Waiting For Your Entrepreneur-ship To Come In?

by | Aug 12, 2021 | 0 comments

I was driving home after a wild goose chase of a wedding dress-hunt with my daughter (an hour and a half out of town so she could try on ONE dress, only to realize it wasn’t the ONE.)
But she’s loving her bride-to-be shenanigans, which makes me happy, aaaaaand that’s not what this story is about.

I’m driving home and I start getting texts from one of my other adult kids.

HIM: I think you have egzachary disease.
ME: Say whu?
HIM: Your face looks egzachary like your butt.
ME: OMG. I’m driving and the way Siri read that was hilarious. (talk-to-text)

Usually, that would be it. A quick Hallmark moment check-in and done…but he kept texting.

HIM: Do you still have that (memento from his childhood.)
ME: I’m sure I do. I’ll have to dig when I get back.
HIM: Okay. No rush.
ME: Good, because I’m so far from home I just saw sheep.

And this is where I thought it would stop again. Nope.

HIM: How was dress shopping?

Now I’m thinking he’s in trouble with the law because as if he cares about dress shopping.

ME: It was the jankiest, weirdest store of them all. Like if Donald’s (where we used to get his school uniforms) and Frederick’s of Hollywood had a baby.
HIM: How many stores have you been to?

He’s texting from jail. I know it.

ME: Five so far. (Blood pressure rising, wishing he’d just spit it out.)
HIM: Can I call you?


ME: Sure.


ME: Hey. (F! F! F! Just breathe.)
HIM: Hey, so I’m rethinking that internship this year.
ME: Okaaaaay.
HIM: And I want to talk to you about entrepreneurship. Can you have dinner?
ME: Of course. I’ll pick you up in an hour.


So, I pick him up and we go to this great spot near campus and he starts his pitch.

HIM: If I take the internship, that’s six hours per week, unpaid, that I could be devoting to my (other thing).
ME: Okay. (I’m not gonna discourage him yet, especially because that’s practical.)
HIM: I’ve always been good at this (other thing) but I’ve just never thought of it as a career.
ME: I get it. Lots of people feel that way about being “makers”.
HIM: But I’ve been thinking about it a lot lately and feeling inspired by (X,Y, Z) and I really think I could do this. No. I KNOW I could do this.
ME: (I’m equal parts impressed and terrified by the unbridled confidence.) You definitely have a gift.
HIM: So I want to finish my degree.
ME: (Thank you, sweet Jesus.) Goooood.
HIM: And simultaneously dedicate myself to the (other thing) to see where it takes me.
ME: I think that sounds like a solid plan.

We talk about what that might look like and then he mentions another reason he wants to become an entrepreneur.

HIM: I don’t want to work for somebody else.


ME: Okay, my love, push pause. It’s time to take some notes.

I’ve been an “entrepreneur” since the dark ages when they called us “freelancers”, or “independent contractors”, or my reality-loving label, “chronically unemployed”. And there’s one thing you need to get straight before you jump head-first into the shallow end of this pool: while you won’t be working for SOMEBODY else, you will be working for EVERYBODY else. You see, the market will be your new boss, and the market is a crap ton of people, so you’d better get good with having more bosses than you ever nightmared of.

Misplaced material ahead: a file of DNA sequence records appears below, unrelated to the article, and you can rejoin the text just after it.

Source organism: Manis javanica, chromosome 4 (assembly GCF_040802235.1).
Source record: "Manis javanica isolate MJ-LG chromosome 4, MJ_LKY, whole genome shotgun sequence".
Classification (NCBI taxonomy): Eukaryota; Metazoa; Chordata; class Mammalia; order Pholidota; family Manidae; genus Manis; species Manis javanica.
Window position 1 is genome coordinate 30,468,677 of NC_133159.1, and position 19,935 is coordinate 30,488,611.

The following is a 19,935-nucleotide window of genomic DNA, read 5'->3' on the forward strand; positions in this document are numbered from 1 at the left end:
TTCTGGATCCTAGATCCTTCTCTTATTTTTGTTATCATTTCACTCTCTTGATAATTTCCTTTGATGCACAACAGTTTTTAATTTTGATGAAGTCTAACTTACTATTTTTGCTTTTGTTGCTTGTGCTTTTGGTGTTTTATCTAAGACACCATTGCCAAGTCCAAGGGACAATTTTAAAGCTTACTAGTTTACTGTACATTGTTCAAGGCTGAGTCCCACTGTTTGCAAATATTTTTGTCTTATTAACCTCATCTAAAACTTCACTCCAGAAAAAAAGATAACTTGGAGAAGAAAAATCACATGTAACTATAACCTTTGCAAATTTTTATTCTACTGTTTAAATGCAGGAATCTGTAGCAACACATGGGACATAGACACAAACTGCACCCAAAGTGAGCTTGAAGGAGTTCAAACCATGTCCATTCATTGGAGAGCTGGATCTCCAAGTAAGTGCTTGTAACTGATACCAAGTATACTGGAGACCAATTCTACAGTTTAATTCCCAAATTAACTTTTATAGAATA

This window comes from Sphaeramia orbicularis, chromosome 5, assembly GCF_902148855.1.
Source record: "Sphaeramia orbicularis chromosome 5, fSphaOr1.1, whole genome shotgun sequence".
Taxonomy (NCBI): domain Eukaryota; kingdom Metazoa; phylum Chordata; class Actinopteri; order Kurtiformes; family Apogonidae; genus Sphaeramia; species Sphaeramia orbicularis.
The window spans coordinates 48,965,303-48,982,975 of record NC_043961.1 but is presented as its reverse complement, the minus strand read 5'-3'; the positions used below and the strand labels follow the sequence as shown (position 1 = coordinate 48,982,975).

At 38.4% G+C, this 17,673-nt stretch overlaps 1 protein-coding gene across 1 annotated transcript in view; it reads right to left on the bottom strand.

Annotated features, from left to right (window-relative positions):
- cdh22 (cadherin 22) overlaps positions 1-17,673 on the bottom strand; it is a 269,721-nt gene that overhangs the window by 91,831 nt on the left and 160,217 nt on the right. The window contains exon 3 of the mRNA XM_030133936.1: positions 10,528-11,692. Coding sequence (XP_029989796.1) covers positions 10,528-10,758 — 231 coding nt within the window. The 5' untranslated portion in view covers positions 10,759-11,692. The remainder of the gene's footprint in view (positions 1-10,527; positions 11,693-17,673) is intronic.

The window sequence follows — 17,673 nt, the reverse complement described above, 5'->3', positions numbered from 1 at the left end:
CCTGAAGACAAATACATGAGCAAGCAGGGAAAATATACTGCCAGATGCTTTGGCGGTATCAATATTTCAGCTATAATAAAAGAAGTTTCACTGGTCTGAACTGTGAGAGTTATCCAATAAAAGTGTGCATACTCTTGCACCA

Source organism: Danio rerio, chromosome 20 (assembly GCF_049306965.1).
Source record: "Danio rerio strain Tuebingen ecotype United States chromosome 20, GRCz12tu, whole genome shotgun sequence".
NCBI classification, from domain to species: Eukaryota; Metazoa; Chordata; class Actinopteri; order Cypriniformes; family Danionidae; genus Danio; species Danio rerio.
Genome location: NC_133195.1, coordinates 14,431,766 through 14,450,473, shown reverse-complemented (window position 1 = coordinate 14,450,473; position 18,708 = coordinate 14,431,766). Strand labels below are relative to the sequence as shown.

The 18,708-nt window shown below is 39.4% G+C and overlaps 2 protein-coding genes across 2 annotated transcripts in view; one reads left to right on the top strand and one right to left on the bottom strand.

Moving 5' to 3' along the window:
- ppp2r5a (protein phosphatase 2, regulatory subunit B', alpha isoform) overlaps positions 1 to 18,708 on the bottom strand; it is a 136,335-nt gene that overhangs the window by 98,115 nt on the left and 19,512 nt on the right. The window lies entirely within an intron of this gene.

Furthermore, THEY will decide how talented you are, regardless of your opinion, and THEY will pay you based on the value THEY decide your product is worth. And, more likely than not, that won’t be much at first. It’s an entrepreneurial hazing of sorts. A test to see how much you really want this lifestyle…and it is a lifestyle, not a job.

But make no mistake, you’ll work your a$$ off, harder than ever before. Because you will be the inventor, the producer, the salesperson, the marketing department, accounts payable (and hopefully receivable), the stock boy, the controller, HR (this is new–but extremely important), and the janitor.

Oh, and there’s no health or dental insurance, 401k, IRA, or any of that jazz unless you figure it out (and pay for it yourself), but don’t sweat it, you’ll have like a hot second per day between panic attacks for that part. Think of it this way…

In olden times (or modern-day messed up countries) there used to be a thing called arranged marriage. Your family would hook you up with someone from another family that you would never EVER voluntarily hook up with, but there was cash involved. Entrepreneurship is saying, “No,” to that arrangement in favor of the broke girl who takes your breath away.

So, you need to ask yourself, how much of a sacrifice are you willing to make for your business broke girl?

That much, huh?

Okay, you have my blessing. I’ll just leave you with a few helpful lists. (Get used to making these yourself. It’s entrepreneurial OCD. Gives us a sense of control.)

“Leap and the net MIGHT catch you.” Liz Gilbert
“Stop doing sh*t you hate.” Gary V
“If it’s not scheduled, it’s not real.” Marie Forleo
“You are the sum total of the five people you spend the most time with.” Jim Rohn
“Imagination is more important than knowledge.” Albert Einstein
“Treat it like your job or it won’t be.” Lynda Crotty (she’s new)

The War of Art – Steven Pressfield
Bird by Bird – Anne Lamott
The Artist’s Way – Julia Cameron
Everything is Figureoutable – Marie Forleo
You Are a Badass – Jen Sincero
As a Man Thinketh – James Allen
The Science of Getting Rich – Wallace Wattles


Invoicing software
Office chair with lumbar support
Standing desk/floor desk/laptop stand for bed
Patient accountant

Okay, entrepreneurial village, did I miss anything? What else you got for this kid? Your own kid? The rest of us kids?

Thanks in advance, and “just keep swimming.”

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